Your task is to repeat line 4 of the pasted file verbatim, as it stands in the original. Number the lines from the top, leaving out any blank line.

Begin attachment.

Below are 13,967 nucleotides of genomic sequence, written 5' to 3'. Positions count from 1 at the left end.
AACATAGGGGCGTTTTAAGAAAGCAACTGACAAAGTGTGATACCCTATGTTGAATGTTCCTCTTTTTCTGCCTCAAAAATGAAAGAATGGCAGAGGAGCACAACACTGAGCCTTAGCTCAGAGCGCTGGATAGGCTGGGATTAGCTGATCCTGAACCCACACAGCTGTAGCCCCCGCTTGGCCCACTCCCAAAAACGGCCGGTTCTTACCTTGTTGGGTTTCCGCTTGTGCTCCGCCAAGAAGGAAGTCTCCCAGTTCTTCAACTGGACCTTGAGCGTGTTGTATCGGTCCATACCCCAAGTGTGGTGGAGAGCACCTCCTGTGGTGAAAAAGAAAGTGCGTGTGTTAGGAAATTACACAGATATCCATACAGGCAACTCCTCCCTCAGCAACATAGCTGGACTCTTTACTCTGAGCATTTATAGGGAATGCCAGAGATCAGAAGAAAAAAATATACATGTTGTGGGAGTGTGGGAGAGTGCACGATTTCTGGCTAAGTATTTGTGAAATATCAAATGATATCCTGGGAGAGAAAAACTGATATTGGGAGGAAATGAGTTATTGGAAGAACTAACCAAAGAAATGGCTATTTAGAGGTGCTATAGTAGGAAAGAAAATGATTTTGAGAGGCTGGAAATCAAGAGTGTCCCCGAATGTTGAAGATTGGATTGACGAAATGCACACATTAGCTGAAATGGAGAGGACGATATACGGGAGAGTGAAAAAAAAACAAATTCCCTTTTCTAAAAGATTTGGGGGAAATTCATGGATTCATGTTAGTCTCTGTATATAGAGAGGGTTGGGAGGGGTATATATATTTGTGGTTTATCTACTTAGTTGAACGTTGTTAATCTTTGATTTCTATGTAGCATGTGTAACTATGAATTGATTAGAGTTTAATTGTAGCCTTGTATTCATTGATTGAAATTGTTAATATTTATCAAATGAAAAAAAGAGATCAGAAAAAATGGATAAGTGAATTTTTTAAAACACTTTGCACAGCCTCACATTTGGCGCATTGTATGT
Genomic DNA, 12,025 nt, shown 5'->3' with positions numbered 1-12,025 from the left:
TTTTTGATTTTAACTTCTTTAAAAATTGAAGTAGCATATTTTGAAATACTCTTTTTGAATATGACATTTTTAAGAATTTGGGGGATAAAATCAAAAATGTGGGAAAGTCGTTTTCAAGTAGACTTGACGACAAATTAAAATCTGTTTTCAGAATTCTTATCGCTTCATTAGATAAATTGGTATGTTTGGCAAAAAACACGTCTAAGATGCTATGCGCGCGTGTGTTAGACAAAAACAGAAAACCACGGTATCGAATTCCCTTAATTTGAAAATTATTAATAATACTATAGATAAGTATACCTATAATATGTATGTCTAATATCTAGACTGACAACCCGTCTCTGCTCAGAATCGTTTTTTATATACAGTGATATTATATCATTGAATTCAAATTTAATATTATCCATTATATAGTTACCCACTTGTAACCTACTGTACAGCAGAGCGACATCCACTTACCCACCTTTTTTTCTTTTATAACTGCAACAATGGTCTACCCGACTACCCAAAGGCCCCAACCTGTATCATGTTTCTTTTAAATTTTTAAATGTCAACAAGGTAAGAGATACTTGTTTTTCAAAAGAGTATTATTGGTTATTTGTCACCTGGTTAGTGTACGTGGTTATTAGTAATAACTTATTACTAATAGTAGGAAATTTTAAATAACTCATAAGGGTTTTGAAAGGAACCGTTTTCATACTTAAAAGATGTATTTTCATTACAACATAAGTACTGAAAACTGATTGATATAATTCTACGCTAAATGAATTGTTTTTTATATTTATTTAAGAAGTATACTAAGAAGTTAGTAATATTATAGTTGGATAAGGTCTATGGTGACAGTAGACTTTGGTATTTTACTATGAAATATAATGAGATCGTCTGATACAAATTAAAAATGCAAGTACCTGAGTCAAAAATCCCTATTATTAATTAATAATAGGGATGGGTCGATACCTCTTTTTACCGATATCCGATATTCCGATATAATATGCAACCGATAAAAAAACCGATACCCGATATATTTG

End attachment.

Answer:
TTTTTGATTTTAACTTCTTTAAAAATTGAAGTAGCATATTTTGAAATACTCTTTTTGAATATGACATTTTTAAGAATTTGGGGGATAAAATCAAAAATGTGGGAAAGTCGTTTTCAAGTAGACTTGACGACAAATTAAAATCTGTTTTCAGAATTCTTATCGCTTCATTAGATAAATTGGTATGTTTGGCAAAAAACACGTCTAAGATGCTATGCGCGCGTGTGTTAGACAAAAACAGAAAACCACGGTATCGAATTCCCTTAATTTGAAAATTATTAATAATACTATAGATAAGTATACCTATAATATGTATGTCTAATATCTAGACTGACAACCCGTCTCTGCTCAGAATCGTTTTTTATATACAGTGATATTATATCATTGAATTCAAATTTAATATTATCCATTATATAGTTACCCACTTGTAACCTACTGTACAGCAGAGCGACATCCACTTACCCACCTTTTTTTCTTTTATAACTGCAACAATGGTCTACCCGACTACCCAAAGGCCCCAACCTGTATCATGTTTCTTTTAAATTTTTAAATGTCAACAAGGTAAGAGATACTTGTTTTTCAAAAGAGTATTATTGGTTATTTGTCACCTGGTTAGTGTACGTGGTTATTAGTAATAACTTATTACTAATAGTAGGAAATTTTAAATAACTCATAAGGGTTTTGAAAGGAACCGTTTTCATACTTAAAAGATGTATTTTCATTACAACATAAGTACTGAAAACTGATTGATATAATTCTACGCTAAATGAATTGTTTTTTATATTTATTTAAGAAGTATACTAAGAAGTTAGTAATATTATAGTTGGATAAGGTCTATGGTGACAGTAGACTTTGGTATTTTACTATGAAATATAATGAGATCGTCTGATACAAATTAAAAATGCAAGTACCTGAGTCAAAAATCCCTATTATTAATTAATAATAGGGATGGGTCGATACCTCTTTTTACCGATATCCGATATTCCGATATAATATGCAACCGATAAAAAAACCGATACCCGATATATTTG